NVRPA said that there would not be a fence around the property.
Many residents fear that people coming to visit will use the opportunity of river access more for recreational use than a Civil War park and that will attract an undesirable element that will bring litter, gang activity, and crime to the area.
In response, Paul Gilbert said that they operate several Civil War sites in their system and said that the nature of the park brings people who are interested in history and that this discourages those whose intentions are disruptive . He also said that the Cool Springs Park would be a no-alcohol facility which would further deter illicit behavior.
A serious forest fire that occurred years ago in the Retreat that started at Virginia National was referenced by several residents that expressed concerns over camp fires and other unmonitored activity. They expressed fear that additional fire calls would be placed on volunteers who already are stretched thin.
Many residents of the area believed that the park would allow camping. NVRPA ED Paul Gilbert said, “We are not proposing this as a campground at all.” He added that the the possibility of a group camping on a special occasion was mentioned in an earlier meeting, but the park would not be a campground.
Retreat property owners have a right of way to access the river at an existing beach area. There were several comments that expressed concerns as to whether they would retain that access if the property is taken over by NVRPA. Paul Gilbert said, “It is your right as a property owner in the Retreat to have access to the river and you would retain that.”
Retaining a Golf Course
Some speakers said they would prefer that the property remain a golf course commenting that there are other golf courses already in the NVRPA system and suggested that this could be another. The response from Paul Gilbert made it clear that was not an option. He said if the property was purchased by the Civil War Trust it could not be used a golf course. He also said that golf is an industry in decline and the NVRPA has seen declining revenues from the courses in their system. Even if the Virginia National property could be used as a golf course, he indicated they would not be interested in operating a golf course there.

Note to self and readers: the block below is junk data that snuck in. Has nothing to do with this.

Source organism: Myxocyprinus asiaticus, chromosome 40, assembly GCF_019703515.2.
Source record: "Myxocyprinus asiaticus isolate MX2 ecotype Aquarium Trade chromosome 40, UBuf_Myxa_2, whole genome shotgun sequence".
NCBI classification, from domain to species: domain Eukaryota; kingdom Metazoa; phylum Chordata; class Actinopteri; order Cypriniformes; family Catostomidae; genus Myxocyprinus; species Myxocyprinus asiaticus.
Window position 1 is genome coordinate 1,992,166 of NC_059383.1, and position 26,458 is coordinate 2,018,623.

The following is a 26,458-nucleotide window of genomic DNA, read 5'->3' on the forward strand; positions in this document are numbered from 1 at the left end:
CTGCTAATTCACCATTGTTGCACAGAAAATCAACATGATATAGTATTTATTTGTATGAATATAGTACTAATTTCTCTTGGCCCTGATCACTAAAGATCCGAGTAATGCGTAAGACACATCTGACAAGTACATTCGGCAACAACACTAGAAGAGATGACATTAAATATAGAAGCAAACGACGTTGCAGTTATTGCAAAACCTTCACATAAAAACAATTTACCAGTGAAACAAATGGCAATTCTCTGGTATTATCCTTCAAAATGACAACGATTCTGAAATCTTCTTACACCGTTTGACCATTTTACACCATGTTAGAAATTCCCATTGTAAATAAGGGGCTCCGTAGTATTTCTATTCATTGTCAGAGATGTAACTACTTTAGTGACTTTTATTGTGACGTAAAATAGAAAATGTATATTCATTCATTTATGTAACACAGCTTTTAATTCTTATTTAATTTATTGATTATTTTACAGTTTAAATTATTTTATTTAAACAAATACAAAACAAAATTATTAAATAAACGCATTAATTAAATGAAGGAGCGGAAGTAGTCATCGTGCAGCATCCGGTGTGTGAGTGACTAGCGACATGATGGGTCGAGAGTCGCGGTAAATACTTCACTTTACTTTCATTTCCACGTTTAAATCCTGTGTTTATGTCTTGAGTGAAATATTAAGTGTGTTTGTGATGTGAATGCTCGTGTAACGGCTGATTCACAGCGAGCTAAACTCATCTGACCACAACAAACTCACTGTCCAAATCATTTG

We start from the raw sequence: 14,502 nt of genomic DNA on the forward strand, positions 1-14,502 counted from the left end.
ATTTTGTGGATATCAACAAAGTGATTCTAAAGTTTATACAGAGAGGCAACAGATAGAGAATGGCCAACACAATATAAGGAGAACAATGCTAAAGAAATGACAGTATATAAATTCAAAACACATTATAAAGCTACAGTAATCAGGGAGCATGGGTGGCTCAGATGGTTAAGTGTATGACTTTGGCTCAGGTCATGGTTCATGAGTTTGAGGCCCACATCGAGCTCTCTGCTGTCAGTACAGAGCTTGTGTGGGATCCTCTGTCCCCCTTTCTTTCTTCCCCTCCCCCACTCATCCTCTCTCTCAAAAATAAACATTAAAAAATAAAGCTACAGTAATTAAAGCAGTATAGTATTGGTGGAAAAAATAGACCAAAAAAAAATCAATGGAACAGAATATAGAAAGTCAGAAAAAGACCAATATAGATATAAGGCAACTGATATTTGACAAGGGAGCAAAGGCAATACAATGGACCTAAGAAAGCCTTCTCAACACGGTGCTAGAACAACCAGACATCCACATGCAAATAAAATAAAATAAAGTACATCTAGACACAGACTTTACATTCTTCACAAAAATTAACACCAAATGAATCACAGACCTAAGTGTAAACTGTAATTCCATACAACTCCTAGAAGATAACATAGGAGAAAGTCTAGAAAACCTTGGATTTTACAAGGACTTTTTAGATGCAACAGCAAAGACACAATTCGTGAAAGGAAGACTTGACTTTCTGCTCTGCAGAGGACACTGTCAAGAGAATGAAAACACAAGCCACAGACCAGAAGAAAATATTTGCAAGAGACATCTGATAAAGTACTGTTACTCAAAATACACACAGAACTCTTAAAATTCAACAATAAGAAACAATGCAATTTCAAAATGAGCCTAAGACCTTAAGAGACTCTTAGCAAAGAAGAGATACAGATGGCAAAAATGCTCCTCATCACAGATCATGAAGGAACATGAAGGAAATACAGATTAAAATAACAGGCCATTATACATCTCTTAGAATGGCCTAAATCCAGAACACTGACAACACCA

Control of the Property by Clarke County
Several discussions arose over the issue of ownership and control of the property. The current land deal would be a purchase by the Civil War Trust, that would then place the property into an easement and then transfer it to the NVRPA for public use. This would put the property under the control of the NVRPA which is a multi-jurisdictional authority. Gilbert said that every member jurisdiction is represented by two members on the twelve member board. Citizens were concerned that once the land is transferred to NVRPA Clarke County would only have a minority say in the decision pertaining to the park. Residents expressed a desire to have the details finalized before the property was transferred.
Relating to the control issue, one speaker thought that the project should not be decided by the Board of Supervisors, but should instead be decided by a referendum. Chairman of the Board of Supervisors Michael Hobert, responded, “As I understand it we can request a referendum. The BoS could decide, if there was significant objection to the park, to proceed with a referendum.”
While the project is in the every early stages, it was clear from last night’s turnout that many residents of Clarke County are very concerned about the details of the proposed park and the potential impact it will have on their lives. After the session NVRPA ED Paul Gilbert commented, “I think tonight was a great meeting.” He added, “One of the great things about tonight is we got this wonderful list of issues to start addressing. Half of the battle is knowing what the issues are and we got that half tonight.”